With regards to the second problem, I can confirm I am using SystemC 2.3.2.  I have not tried spawning at end_of_elaboration; I've refactored my code so my spawn occurs in another location--neither end_of_elaboration, nor start_of_simulation.  If I get a chance, I will run that experiment.  In any case, I agree that it seems the current implementation has a bug by not removing the dynamic thread, created in start_of_simulation, from the process table.  The logic needed in the destructor to identify these particular dynamic threads might not be worth it since one could simply use the SC_THREAD macro to statically spawn them at the start (potentially with a helper function if dynamic arguments need to be bound).  The fix could be as simple as documenting that sc_spawn'ing in start_of_simulation is not allowed.

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Also, one small modification to your suggested code:  I noticed that if you wait on an empty sc_event_and_list, it will never progress (which kind of makes sense--with no events, there's nothing to wake the thread).  With that in mind, I would change

wait(processes_running);

to

if(processes_running.size())
  wait(processes_running);

On the other hand, it might be nice for debuggability if waiting on an empty sc_event_and_list didn't wait at all or threw an exception.

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Update:  I wrote the following in an attempt to replicate the start_of_simulation sc_spawn segfault and found that it's pretty hard to re-create; the following program appears to do it pretty reliably though:

#define SC_INCLUDE_DYNAMIC_PROCESSES
#include <systemc.h>
#include <iostream>

class Test : public sc_core::sc_module {
	SC_HAS_PROCESS(Test);

public:
	void run(){
		std::cout << "Spawned" << std::endl;
	}

	void run2(){
		for(int i = 0; i < 10; ++i){
			wait(10, SC_US);
			sc_core::sc_spawn(sc_bind(&Test::run, this));
		}
	}

	void run3(){
		for(int i = 0; i < 100; ++i)
			wait(10, SC_US);
	}

	Test(const sc_core::sc_module_name &name_){
		SC_THREAD(run2);
		SC_THREAD(run3);
	}

	void start_of_simulation(){
		for(int i = 0; i < 10; ++i)
			sc_core::sc_spawn(sc_bind(&Test::run, this));
	}
};

int sc_main(int argc, char *argv[]){
	Test test("test");

	sc_start();
}

// g++ -O3 -std=c++14 -I/opt/systemc-2.3.2/include -L/opt/systemc-2.3.2/lib-linux64 -lsystemc test.cpp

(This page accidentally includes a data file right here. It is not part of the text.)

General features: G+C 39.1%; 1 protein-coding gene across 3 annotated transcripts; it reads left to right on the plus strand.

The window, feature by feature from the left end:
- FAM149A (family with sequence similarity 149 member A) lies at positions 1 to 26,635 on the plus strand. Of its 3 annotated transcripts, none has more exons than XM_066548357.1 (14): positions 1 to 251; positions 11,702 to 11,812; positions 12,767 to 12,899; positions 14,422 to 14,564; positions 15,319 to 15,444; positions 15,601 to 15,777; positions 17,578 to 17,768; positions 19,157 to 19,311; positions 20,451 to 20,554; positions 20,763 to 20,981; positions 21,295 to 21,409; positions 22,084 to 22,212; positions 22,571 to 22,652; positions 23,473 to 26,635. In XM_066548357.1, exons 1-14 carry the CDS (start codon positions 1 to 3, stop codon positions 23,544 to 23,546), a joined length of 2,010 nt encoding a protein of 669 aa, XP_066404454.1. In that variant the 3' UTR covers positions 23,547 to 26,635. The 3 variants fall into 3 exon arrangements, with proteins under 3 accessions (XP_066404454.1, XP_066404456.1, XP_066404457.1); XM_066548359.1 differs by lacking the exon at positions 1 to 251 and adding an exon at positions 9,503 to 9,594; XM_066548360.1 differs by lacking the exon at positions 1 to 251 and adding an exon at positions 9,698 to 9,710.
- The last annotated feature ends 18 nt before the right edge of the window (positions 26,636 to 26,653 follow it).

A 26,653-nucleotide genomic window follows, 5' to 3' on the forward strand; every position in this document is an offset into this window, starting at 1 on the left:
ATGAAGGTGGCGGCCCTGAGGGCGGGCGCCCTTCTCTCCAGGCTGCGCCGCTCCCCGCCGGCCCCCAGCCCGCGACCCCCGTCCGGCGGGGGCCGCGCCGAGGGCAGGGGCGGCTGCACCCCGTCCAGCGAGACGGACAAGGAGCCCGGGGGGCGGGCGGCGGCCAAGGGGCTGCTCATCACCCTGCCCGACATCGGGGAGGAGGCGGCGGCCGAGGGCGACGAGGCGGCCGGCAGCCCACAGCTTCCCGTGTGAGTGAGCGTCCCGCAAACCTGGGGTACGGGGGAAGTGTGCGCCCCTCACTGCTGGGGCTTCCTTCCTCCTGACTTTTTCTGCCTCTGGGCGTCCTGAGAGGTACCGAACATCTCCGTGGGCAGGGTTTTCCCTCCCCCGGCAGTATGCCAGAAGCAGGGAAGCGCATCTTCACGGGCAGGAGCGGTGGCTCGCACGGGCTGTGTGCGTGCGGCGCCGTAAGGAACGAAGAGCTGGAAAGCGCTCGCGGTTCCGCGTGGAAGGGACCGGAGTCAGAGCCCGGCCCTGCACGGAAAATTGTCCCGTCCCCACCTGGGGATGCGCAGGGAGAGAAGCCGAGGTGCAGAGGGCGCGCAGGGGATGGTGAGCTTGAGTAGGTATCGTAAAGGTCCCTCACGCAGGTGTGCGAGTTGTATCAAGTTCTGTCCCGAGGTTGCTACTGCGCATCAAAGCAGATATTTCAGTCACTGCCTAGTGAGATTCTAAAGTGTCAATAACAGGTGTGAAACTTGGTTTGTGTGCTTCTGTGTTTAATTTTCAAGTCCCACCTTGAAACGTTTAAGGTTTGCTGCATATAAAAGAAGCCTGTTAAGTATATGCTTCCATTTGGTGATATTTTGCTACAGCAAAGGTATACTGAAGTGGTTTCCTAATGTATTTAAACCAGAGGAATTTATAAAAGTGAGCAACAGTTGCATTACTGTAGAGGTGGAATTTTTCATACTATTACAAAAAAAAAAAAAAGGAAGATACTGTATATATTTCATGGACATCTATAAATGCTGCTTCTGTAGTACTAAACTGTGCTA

Also, if I leave everything the same but switch out start_of_simulation for end_of_elaboration, I still get the segfault.

The bug depends on the order of additions to the process table (because the static process' destructor will walk the table until it finds a match).  If I comment out either run3 or the spawn in run2, I don't see the segfault.  Hopefully this is helpful in finding a solution.

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20 hours ago, sheridp@umich.edu said:

The fix could be as simple as documenting that sc_spawn'ing in start_of_simulation is not allowed.

IEEE 1666-2011 explicitly allows spawning threads from start_of_simulation, see 4.4.3 (b).

19 hours ago, sheridp@umich.edu said:

On the other hand, it might be nice for debuggability if waiting on an empty sc_event_and_list didn't wait at all or threw an exception.

I agree.  Having some way to decide on the behavior on an empty event list would be helpful.  I'll forward your suggestions to the LWG.

19 hours ago, sheridp@umich.edu said:

Also, if I leave everything the same but switch out start_of_simulation for end_of_elaboration, I still get the segfault.

The bug depends on the order of additions to the process table (because the static process' destructor will walk the table until it finds a match).  If I comment out either run3 or the spawn in run2, I don't see the segfault.  Hopefully this is helpful in finding a solution.

Thanks for preparing the example!  I'll try to reproduce and investigate further.

Greetings from Duisburg,
  Philipp

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On 4/30/2018 at 6:30 PM, sheridp@umich.edu said:

On the other hand, it might be nice for debuggability if waiting on an empty sc_event_and_list didn't wait at all or threw an exception.

In fact, IEEE 1666-2011 already requires an error when calling wait/next_trigger with an empty event list (5.2.17, 5.2.18).  This is currently not the case for the proof-of-concept implementation and will be fixed in the next version.

Unfortunately, I have not been able to reproduce the crash using your example on any of my setups.  Can you please try if the attached patch fixes the crash for you?

Thanks,
  Philipp

0001-sc_-_process-remove-dynamic-processes-from-process_t.patch

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Hi Philipp,

Sure. Can you point me in the direction of the official SystemC repo (I currently just downloaded the source from http://accellera.org/downloads/standards/systemc).

I found the following:  https://github.com/systemc/systemc-2.3 , which looks official, but it's not version 2.3.2.  On the other hand, I found https://github.com/avidan-efody/systemc-2.3.2, but it looks unofficial.

If there is no official repo that includes 2.3.2, I can just create one from the downloaded source.

Thanks,

Patrick

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Hi Patrick,

right now, there is no official publicly accessible repository of the SystemC proof-of-concept implementation.  Both repos you mention above are not owned by Accellera.  So applying the patch manually on top of a local source tree is sufficient:

cd systemc-2.3.2
patch -p1 < 0001_sc_process_*.patch

# usual install steps
mkdir -p objdir
cd objdir
../configure
make
make install

Thanks,
  Philipp